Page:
UPDATE 1-Tyson Foods bans growth drug from U.S. hog supply as meat firms chase China demand

    Tyson Foods Inc in February will stop buying U.S. hogs raised with a growth drug banned by China, the company said on Thursday, as global meat suppliers seek an edge in boosting sales to Chinese buyers facing a huge pork shortage due to an outbreak of a fatal pig disease. The halt in the use of the drug, ractopamine, reflects a change in strategy for Tyson, company watchers say. The company previously sought to profit by filling holes in U.S. supplies that were left when industry rivals like Smithfield Foods and JBS USA sent American pork to China.

  • MarketWatch

    Tyson Foods to ban use of ractopamine in hogs it buys, to help boost pork exports

    Tyson Foods Inc. announced Thursday plans to prohibit use of ractopamine in the hogs it buys from farmers starting in February 2020, in an effort to boost exports to countries that prohibit the feed ingredient. Ractopamine, a feed ingredient that helps increase the amount of lean meat in hogs, is deemed safe by the U.S. Food and Drug Administration, but some countries, such as China, ban the import of pork from hogs fed with ractopamine. "We believe the move to prohibit ractopamine use will allow Tyson Fresh Meats and the farmers who supply us to compete more effectively for export opportunities in even more countries," said Tyson Fresh Meats President Steve Stouffer. Tyson, which generates nearly $1 billion in pork export sales a year, said it notified farmers on Wednesday of the new requirement. Tyson's stock, which was still inactive in premarket trading, has rallied 53.3% year to date, while the S&P 500 has climbed 19.3%.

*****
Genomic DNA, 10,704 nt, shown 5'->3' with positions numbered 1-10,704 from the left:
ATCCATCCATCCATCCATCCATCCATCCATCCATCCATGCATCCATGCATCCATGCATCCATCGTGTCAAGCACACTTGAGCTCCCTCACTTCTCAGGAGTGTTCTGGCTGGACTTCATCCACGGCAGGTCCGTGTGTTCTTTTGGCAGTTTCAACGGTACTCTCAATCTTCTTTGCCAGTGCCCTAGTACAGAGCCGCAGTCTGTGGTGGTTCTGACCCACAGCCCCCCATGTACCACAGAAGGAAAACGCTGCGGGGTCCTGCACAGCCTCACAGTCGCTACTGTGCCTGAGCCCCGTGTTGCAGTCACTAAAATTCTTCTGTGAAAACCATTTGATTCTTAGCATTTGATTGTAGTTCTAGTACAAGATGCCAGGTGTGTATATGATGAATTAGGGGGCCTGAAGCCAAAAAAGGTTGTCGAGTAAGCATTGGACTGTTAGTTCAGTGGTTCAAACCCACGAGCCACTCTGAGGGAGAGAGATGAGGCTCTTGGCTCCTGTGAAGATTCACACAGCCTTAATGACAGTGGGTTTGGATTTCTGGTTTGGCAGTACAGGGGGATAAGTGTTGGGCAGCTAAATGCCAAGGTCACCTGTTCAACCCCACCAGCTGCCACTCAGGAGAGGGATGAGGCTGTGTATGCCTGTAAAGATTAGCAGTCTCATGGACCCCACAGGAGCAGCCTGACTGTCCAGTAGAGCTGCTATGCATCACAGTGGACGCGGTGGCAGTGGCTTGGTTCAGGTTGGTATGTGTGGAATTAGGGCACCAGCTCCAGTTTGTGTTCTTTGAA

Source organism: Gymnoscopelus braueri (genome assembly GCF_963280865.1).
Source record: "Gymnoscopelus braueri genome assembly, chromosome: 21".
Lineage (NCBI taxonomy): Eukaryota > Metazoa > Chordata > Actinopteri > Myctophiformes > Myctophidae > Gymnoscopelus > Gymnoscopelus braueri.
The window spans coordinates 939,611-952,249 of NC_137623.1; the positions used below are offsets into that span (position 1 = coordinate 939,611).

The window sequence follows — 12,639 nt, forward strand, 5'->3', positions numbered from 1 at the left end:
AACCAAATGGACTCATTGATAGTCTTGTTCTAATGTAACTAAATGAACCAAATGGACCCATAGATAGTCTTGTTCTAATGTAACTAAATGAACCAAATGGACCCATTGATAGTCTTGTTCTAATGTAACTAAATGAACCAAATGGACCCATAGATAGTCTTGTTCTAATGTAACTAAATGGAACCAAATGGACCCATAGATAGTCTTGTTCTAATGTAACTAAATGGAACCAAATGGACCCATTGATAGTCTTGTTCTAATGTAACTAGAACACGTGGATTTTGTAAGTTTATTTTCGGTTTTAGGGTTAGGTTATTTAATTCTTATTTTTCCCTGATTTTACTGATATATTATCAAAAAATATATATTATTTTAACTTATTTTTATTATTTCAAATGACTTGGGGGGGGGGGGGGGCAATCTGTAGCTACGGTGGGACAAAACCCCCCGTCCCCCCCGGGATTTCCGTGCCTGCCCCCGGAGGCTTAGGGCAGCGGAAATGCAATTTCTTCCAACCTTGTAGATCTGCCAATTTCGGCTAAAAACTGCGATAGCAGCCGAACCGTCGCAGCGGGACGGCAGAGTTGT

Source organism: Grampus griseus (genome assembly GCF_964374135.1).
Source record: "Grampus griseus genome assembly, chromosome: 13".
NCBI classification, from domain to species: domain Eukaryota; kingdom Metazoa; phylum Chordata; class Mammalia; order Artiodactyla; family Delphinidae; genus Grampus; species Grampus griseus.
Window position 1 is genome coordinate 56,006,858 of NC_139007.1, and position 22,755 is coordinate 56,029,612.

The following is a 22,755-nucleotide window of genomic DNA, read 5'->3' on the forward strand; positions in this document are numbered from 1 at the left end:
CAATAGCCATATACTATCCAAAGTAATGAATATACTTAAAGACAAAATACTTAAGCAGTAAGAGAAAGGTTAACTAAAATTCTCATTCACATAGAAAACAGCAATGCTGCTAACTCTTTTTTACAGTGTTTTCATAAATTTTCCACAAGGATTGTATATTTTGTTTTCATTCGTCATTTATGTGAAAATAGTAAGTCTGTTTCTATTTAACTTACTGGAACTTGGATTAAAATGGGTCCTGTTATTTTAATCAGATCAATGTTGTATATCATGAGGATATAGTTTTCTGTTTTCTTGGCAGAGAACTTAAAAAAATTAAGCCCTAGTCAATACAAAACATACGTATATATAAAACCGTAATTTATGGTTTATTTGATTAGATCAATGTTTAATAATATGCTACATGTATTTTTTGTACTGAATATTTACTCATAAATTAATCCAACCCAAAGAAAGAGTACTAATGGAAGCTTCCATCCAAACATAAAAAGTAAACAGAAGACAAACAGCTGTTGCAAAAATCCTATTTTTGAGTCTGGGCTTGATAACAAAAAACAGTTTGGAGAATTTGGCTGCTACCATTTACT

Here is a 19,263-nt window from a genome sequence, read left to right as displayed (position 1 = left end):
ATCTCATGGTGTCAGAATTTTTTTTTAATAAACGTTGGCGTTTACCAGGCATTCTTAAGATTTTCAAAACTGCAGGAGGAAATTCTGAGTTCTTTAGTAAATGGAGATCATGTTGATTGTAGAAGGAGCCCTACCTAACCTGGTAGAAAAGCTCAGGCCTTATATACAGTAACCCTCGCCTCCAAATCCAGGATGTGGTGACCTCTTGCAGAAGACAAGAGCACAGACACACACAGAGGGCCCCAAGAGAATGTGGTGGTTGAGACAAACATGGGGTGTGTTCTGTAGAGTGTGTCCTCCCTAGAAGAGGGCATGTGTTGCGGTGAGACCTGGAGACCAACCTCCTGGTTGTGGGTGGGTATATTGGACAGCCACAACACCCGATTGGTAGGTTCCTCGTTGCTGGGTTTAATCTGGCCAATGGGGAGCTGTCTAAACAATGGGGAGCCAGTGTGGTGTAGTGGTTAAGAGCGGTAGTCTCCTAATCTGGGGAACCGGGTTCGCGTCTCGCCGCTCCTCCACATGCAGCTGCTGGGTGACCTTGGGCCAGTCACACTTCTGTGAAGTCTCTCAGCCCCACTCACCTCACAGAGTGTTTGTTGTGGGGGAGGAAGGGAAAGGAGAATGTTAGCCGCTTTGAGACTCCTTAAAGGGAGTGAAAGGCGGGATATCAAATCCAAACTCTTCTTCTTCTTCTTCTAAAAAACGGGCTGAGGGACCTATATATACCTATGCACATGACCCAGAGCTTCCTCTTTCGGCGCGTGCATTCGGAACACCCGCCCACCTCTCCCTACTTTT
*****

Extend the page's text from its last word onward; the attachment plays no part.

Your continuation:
• GlobeNewswire

    Tyson to Help Meet Growing Demand for U.S. Pork by Prohibiting Ractopamine Use

    In an effort to meet growing global demand for U.S. pork, Tyson Fresh Meats, the beef and pork subsidiary of Tyson Foods, Inc. (TSN), today announced plans to prohibit the use of ractopamine in the market hogs it buys from farmers beginning in February 2020. Ractopamine is a feed ingredient that helps increase the amount of lean meat in hogs. Tyson Fresh Meats has been offering a limited amount of ractopamine-free pork to export customers by working with farmers who raise hogs without it, and by segregating the animals and products at processing plants.

  • Why frozen food sales are rocking again in America
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    Why frozen food sales are rocking again in America